Plan A right now is what I think of as the “Lana Turner Method.” Four younger readers, Lana Turner was once a movie goddess; she was known as the Sweater Girl, because she wore such tight sweaters and because she wore them so well. Legend has it that Lana was discovered in Schwab’s Drug Store in downtown Hollywood, where she was just sitting at the counter drinking a refreshing Pepsi. She looked so blonde lovely in her sweater set that an agent came right up to he and said, “Miss, have you ever considered being a movie star?”  She, as a matter of fact, had, and so they signed a contract and she soon was onscreen in full technicolor.  (If you haven’t seen her in Imitation of Life–well, what’s stopping you?)

So Plan A is this;  be not where the agents should be, which is in the office looking through all those query letters, but be where the agents actually are–which is a certain new book is to be believed, is in hotel rooms all over Manhattan coked out of their minds.  So let’s hope that that is not the case.  Instead, let’s hope that they are at nice dinner parties in the Connecticut Hills or the Hudson Valley, since the Hamptons are not what they used to be.  Let’s hope they are, as Bob the Agent was, stalking classes at places like the Open Center in Manhattan looking for new talent.  (It was there that Bob the Agent caught my act as I was teaching my heart out on the subject of holistic health.  After class, he called me and asked if I had ever thought of writing a book.  I had.)

So Plan A is to be where they are, where those dreamy, scrawny bespectacled agents are.  Since I don’t want to teach holistic health any more and don’t want to write nonfiction any longer, it may be harder to find their hunting ground. But my sweater is tight, my man-boobs are held high and I am on the prowl for that perfect literary other half.

May God have mercy on my soul.

 

It Adds Up

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A friend emailed me today to say that she was present for the launch of my new blog today and that she thought it very exciting, except that one of my posts had been so long that she hadn’t been able to finish it.  (Maybe she was reading in the bathroom–she didn’t explain.)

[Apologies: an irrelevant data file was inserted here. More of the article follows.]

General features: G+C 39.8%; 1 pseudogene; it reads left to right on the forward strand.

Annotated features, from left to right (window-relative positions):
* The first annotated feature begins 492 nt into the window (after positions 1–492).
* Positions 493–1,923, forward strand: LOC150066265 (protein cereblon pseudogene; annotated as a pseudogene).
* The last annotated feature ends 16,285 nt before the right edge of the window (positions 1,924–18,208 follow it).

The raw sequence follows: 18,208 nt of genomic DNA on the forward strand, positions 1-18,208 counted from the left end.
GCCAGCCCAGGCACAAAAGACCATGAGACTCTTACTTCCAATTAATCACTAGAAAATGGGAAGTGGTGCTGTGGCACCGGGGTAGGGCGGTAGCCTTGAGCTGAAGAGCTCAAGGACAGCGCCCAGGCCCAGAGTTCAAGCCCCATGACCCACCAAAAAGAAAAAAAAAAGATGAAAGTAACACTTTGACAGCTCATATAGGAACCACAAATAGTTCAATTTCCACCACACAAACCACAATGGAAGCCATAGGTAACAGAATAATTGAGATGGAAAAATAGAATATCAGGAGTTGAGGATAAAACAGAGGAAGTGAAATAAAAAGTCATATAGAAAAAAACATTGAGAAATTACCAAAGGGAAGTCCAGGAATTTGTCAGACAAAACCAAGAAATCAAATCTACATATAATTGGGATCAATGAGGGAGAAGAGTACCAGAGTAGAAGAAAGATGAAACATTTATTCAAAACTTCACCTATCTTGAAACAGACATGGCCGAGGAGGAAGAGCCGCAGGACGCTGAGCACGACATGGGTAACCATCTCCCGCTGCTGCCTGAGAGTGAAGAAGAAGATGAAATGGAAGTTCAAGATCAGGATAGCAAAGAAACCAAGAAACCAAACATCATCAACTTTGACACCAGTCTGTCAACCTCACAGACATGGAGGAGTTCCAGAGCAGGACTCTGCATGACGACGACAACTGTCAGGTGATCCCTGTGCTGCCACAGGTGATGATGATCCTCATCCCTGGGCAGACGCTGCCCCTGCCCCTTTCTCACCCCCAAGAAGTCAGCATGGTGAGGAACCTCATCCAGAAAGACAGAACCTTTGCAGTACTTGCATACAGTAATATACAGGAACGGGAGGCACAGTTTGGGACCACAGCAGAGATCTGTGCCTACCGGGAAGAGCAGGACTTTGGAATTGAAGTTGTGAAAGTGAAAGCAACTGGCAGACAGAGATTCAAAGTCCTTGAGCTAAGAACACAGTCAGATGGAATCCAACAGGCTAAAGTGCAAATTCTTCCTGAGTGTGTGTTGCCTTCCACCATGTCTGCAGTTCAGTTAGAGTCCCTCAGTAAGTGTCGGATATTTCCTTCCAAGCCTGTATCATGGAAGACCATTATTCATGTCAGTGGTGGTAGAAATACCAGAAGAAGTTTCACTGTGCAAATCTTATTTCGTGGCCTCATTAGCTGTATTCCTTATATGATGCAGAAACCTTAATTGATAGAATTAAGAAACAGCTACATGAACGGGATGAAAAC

Truth of it is that I tend to think that you can never use too many words.  Maybe this is because when I first was working as a writer–I was the movie critic for a small weekly paper (a paper so small that I had to pay for my own ticket) in Tulsa, Oklahoma, I was paid by the word.  As I remember, it was only a nickel a word, but, as I soon learned, if you can be longwinded enough, it adds up.

And so began a life-long struggle with words.  I’ve tried weeding, hoeing, but they just keep growing back.  I can even claim to be the only person who can read Henry James and suggest just one more adjective in a given sentence.

But, I get it.  I understand.  Although it is better for everyone involved if I blog instead of tweet,  I will endeavor to shorten, tighten and otherwise restrict the prose from here on in, sweeties, so things should be better from here on out.

 

Re: Ars Gratia Artis

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As careful readers will notice and know, the phrase “ars gratia artis” while written in Latin was not, in fact, a model philosophy that Roman writers followed.  It was, in fact, the latinized motto for MGM pictures, the motion picture studio that dominated Hollywood in the ’30s and ’40s.

A actual idea of art for art’s sake being enough, that art needed not to exist for any reason other than TO exist is, of course, French, what else could it be?  The phrase “l’art pour l’art” was popularized in 19th century France.  It has been credited to a number of people, but most often to Theophile Gautier, although the idea behind the phrase pops up from time to time, place to place.

It perhaps originated in ancient Greece where, without saying so in so many words, the culture understood that art itself was sufficient and need not serve any purpose other than simple being.

And so, as I am trying to point out, writing at its highest form, at the point at which it is True Art, need do nothing more than mean.  It need not educate, elucidate, innovate or pontificate.  It needs to only communicate.